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Critical Race Theory in education: A deal-breaker or not?

Photo by Markus Spiske on Unsplash

The NYPD officers approached a man on suspicion of selling cigarettes from packs without tax stamps. The man tells the police that he is tired of being harassed and that he didn’t have anything to do with cigarette sales. The officers attempt to arrest the man with one of them, Pantaleo, placing his arm around the man’s neck and wrestling him to the ground. With multiple officers pinning him down, the man repeats the words “I can’t breathe.” 

Now, this may be a phrase that we have become familiar with. However, for those not entirely sure of this particular incident, this victim’s name is Eric Garner. Soon after this, Garner lost consciousness and was declared dead about an hour later 

If I ask you what you would assume Garner’s ethnicity to be, what would be your first guess? 

Because if “African-American” comes to your mind, you already know where this blog is heading. 

Racism isn’t a new concept—it is the bias against a specific racial or ethnic group. It also includes the distinction between various groups so as to identify them as inferior or superior. Now, the Biden administration in the US is attempting to spread awareness about the same in high schools through a widely-debated subject: Critical Race Theory (CRT). 
In this blog, we will look at the inclusion of racism studies in education and the debate that surrounds it.

Critical race theory
Photo by Clay Bankson Unsplash 

Critical Race Theory – An Introduction 

The Critical Race Theory (CRT) has been making an appearance in media and debates quite often, recently. So, what exactly is it? 

The theory says that race is a social construct rather than a product of individual bias or prejudice, and yet is something embedded in legal systems and policies. An example of instances that led to the framework or CRT is how in the 1930s government officials drew lines around areas and deemed them as poor financial risks. The main reasoning behind this being the racial composition of inhabitants, which meant that banks refused mortgages to these residents. 

 A related concept is a casual racism. The ‘Challenging Racism Project’ has documented Australians’ experiences of racism since 2001. The most common experiences of racism reported are interpersonal interactions.

Name-calling and other racist insults are also common. These racist events make people feel like they don’t belong to Australia. And this includes people born in Australia or whose ancestors have lived in Australia for millennia.

The USA shows 57.6% of all hate crimes with motivation being race, ethnicity, or ancestry bias. Thus, CRT is just an attempt to put things into perspective, since hate crimes and casual racism are prevalent in most countries.

Additional Resources on Critical Race Theory

The Big Debate 

Let us now look at the arguments presented for and against CRT being a part of the school curriculum. The ones who support this say that the theory asserts that racism is a part of everyday life. They assert that even people who don’t intend to be racist could make choices that fuel racism. Thus, students, the future decision-makers must have a deep understanding of the unseen form of racism to avoid such conduct.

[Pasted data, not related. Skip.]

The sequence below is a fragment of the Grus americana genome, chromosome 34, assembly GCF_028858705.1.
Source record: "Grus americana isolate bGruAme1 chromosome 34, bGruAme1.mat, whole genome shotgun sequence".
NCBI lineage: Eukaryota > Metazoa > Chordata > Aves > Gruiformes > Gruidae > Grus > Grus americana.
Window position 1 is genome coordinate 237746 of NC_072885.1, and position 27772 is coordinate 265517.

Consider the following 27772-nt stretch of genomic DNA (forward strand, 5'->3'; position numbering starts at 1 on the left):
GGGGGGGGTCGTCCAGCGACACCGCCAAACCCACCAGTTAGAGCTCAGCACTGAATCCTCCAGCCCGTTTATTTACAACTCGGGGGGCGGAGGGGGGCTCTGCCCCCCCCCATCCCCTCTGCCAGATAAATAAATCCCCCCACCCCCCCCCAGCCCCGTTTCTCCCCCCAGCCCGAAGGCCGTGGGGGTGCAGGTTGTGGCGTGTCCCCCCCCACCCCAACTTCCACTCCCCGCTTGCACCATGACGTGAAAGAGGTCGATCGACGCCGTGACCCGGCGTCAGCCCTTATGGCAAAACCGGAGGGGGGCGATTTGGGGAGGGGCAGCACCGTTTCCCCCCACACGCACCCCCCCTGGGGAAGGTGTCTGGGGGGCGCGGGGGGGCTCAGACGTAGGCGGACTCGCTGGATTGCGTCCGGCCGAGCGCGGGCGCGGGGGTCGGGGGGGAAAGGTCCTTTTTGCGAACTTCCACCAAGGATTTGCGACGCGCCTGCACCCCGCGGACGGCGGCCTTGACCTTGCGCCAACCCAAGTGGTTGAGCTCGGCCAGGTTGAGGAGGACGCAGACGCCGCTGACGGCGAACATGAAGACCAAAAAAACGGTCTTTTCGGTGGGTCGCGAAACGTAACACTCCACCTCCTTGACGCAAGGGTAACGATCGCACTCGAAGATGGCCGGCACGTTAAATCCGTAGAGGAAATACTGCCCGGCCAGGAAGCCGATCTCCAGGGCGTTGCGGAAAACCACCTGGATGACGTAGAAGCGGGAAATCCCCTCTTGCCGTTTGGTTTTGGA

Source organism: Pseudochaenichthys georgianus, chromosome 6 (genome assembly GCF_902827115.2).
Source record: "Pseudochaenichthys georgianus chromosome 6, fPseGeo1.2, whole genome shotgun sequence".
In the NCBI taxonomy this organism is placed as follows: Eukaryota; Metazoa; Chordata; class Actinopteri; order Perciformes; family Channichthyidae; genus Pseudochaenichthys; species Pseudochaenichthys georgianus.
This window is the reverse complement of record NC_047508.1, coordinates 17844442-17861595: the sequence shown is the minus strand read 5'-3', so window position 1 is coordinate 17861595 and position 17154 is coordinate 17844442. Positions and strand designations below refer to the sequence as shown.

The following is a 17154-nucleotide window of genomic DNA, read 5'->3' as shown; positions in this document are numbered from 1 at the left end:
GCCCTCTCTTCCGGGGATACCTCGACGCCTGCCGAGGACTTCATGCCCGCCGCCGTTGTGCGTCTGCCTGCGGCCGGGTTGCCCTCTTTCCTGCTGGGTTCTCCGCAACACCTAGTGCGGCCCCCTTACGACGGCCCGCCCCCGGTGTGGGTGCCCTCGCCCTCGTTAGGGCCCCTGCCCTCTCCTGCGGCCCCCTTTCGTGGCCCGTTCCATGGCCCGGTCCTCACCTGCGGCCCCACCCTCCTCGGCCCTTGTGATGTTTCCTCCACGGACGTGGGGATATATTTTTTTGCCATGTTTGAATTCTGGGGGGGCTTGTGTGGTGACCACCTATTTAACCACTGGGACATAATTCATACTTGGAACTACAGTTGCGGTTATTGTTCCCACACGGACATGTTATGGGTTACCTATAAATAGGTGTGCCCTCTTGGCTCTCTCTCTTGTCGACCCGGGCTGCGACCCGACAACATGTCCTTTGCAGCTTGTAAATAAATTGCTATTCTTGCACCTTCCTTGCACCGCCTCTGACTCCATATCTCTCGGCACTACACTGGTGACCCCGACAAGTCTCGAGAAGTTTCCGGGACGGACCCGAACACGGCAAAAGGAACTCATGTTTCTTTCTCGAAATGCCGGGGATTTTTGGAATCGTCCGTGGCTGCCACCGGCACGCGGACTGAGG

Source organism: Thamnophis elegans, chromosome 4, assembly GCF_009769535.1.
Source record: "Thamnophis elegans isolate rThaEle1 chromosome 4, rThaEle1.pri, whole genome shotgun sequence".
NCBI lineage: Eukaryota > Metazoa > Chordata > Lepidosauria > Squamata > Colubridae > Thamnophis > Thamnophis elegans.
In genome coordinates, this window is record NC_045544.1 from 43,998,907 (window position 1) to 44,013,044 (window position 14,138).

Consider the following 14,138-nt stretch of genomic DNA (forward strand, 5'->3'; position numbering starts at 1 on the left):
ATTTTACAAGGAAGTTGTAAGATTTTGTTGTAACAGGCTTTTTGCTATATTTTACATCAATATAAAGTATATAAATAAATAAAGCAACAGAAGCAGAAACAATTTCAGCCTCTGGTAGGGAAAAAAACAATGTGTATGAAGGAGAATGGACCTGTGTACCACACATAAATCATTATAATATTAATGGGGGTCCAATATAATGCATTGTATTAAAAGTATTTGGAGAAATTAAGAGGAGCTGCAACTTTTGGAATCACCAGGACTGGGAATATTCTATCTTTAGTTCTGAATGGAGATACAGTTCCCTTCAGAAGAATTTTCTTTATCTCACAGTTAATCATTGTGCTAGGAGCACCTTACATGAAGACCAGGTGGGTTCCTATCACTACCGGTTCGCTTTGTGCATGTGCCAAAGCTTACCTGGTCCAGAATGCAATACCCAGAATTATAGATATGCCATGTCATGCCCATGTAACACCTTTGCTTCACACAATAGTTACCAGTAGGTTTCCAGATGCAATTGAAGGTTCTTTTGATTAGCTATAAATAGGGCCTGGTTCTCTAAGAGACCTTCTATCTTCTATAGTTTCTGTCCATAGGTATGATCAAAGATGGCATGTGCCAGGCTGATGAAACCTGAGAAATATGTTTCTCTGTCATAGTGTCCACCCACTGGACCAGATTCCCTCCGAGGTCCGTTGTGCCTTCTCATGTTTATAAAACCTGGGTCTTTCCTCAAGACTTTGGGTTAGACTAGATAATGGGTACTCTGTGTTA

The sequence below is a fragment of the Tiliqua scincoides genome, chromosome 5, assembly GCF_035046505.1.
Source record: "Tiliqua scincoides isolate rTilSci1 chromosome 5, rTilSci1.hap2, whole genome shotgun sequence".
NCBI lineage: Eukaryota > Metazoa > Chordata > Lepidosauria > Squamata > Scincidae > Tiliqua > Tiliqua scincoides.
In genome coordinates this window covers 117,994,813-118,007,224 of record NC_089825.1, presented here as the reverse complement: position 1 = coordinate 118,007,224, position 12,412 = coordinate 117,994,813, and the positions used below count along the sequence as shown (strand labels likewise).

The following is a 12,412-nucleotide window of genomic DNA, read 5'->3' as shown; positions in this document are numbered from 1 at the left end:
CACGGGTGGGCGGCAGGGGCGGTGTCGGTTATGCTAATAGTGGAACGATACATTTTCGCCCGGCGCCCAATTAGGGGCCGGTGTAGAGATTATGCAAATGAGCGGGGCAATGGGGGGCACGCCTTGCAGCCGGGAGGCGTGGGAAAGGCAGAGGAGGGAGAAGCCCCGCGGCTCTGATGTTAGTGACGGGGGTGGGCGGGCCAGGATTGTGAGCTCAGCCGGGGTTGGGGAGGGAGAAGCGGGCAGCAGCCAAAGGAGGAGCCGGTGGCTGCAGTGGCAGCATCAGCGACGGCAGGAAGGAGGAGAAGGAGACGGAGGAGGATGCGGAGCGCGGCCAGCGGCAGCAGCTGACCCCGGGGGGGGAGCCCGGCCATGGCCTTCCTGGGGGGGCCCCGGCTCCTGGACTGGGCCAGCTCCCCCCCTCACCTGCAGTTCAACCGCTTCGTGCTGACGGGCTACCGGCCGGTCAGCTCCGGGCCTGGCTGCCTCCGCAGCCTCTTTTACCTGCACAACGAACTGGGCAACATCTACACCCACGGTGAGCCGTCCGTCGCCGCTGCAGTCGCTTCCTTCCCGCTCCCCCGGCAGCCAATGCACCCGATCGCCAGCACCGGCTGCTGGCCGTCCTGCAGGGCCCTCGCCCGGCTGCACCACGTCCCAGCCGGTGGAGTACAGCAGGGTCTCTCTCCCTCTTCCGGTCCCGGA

However, the critics argue that this discriminates against white people by labeling them as racist. They also say that it could lead to students having a self-demoralizing notion. A common argument among such critics is that teaching Critical Race Theory in schools incites anti-national thinking and behavior. Meaning, they will grow to hate their country and its policies and have a negative impression of the same. 

Now, while some states in the USA have initiated outlaw CRT in schools, the bills give room for a lot of grey areas. Some of the schools are now unsure of what constitutes as accepted syllabi and what doesn’t.

Critical race theory
Photo by James Eadeson Unsplash 

Our Take on Critical Race Theory in Schools

In short, they were arguing that CRT—with its insistence on exploring both the ideological and material manifestations of racism—could explain the important connections between race and class in American schooling.

Unlike previous studies of race and education that were merely descriptive of racist acts, policies, curriculum or teachers and administrators, Critical Race Theory attempts to explain how critical analysis of racism in education could lead to the development of new ways to think about the failure of schools to properly educate minority populations.

CRT and its inclusion in the curriculum can significantly enlarge current debates over the continuing significance of racism in education and in society as a whole. The truth is that disparity and discrimination will continue in different forms until we are willing to look beyond our decisions and not only use research to examine the effects of those decisions but assume the responsibility to enact corrections as well.


We’ll let you form your opinion on this topic. However, keeping in mind educational freedom, it could be a plausible solution to present the theory to students and have them form their own opinion on it. Let students decide if they want to learn this or not. Isn’t that how we can empower our future generation?